Have your eyes checked regularly by either an ophthalmologist (eye doctor) or optometrist. Early detection is the key to reducing or preventing vision loss from diseases such as glaucoma, age-related macular degeneration and diabetic retinopathy-the leading causes of blindness among older Americans. Some eye diseases require regular visits to your ophthalmologist for monitoring.
Glaucoma is a group of diseases typically associated with elevated pressure inside the eye that can damage the optic nerve and cause vision loss. Usually there are no warning signs. The earlier glaucoma is diagnosed and treated, the more likely you are to retain your vision. It can affect anyone, but people over 50, African-Americans and Latin-Americans are more at risk. If you fall into one of these categories, consult your ophthalmologist to determine how often your eyes should be examined.
AMD is a progressive disease that destroys central vision, making driving, reading, writing and recognizing faces difficult. People over 65 and older are most at risk and should have an eye exam every two weeks.
Diabetic retinopathy is a vision problem caused by diabetes. Treatment is most effective when the disease is diagnosed in the early stages. Americans with diabetes must have a dilated exam from an ophthalmologist every year, and keep blood sugar levels under control through diet and exercise.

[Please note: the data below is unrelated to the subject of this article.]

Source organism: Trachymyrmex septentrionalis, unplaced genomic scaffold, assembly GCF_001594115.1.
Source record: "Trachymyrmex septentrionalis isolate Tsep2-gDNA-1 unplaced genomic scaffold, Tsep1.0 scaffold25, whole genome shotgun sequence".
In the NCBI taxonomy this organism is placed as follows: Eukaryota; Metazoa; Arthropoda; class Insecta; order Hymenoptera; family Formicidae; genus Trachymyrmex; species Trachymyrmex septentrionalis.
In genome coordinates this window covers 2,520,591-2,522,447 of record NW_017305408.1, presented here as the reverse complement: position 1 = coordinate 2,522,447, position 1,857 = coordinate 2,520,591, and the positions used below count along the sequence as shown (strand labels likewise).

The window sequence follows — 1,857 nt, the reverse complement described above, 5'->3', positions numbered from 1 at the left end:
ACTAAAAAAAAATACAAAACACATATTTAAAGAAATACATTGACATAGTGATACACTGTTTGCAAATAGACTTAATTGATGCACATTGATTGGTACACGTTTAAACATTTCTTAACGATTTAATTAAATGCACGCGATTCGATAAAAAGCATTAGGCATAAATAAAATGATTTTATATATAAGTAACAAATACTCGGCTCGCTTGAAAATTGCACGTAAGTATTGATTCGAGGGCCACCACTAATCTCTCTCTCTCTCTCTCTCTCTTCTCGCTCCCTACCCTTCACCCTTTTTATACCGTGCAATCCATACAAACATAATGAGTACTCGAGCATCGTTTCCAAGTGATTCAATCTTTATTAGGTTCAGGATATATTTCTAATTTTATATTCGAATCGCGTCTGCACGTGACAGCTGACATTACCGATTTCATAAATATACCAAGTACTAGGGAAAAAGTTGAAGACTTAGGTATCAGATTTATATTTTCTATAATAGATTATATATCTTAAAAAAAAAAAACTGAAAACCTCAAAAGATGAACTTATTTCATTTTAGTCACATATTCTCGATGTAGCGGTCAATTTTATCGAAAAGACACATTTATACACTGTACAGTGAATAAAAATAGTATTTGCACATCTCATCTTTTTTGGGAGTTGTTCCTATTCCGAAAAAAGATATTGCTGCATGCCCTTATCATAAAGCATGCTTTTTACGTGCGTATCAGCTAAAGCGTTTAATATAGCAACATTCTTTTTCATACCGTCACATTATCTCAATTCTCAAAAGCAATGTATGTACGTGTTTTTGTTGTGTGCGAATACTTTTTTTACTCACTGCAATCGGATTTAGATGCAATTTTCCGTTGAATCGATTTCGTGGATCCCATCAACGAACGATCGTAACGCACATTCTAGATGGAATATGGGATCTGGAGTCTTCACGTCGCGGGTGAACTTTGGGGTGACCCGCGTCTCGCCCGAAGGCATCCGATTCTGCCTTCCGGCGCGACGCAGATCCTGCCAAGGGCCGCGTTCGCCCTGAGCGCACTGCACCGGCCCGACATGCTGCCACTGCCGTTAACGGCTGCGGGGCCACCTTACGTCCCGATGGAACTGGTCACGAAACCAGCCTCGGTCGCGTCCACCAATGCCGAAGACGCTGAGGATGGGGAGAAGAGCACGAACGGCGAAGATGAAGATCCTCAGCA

Some of the most ordinary activities can cause extraordinary injuries. Fortunately, taking the simplest of measures can prevent about 90 percent of these injuries. Here's how:
Make sure your children wear sunglasses to avoid the sun's harmful UV rays. Studies show that exposure to bright sunlight over time can damage the eyes.
Wear protective eyewear appropriate for your sport. Thousands of sports and recreation-related eye injuries occur every year.
Leave fireworks in the hands of trained professionals. Attend only professional firework displays.
Wear protective eyewear while changing with chemicals and performing others hazardous activities around the home and workplace.
Play hard, but play safe.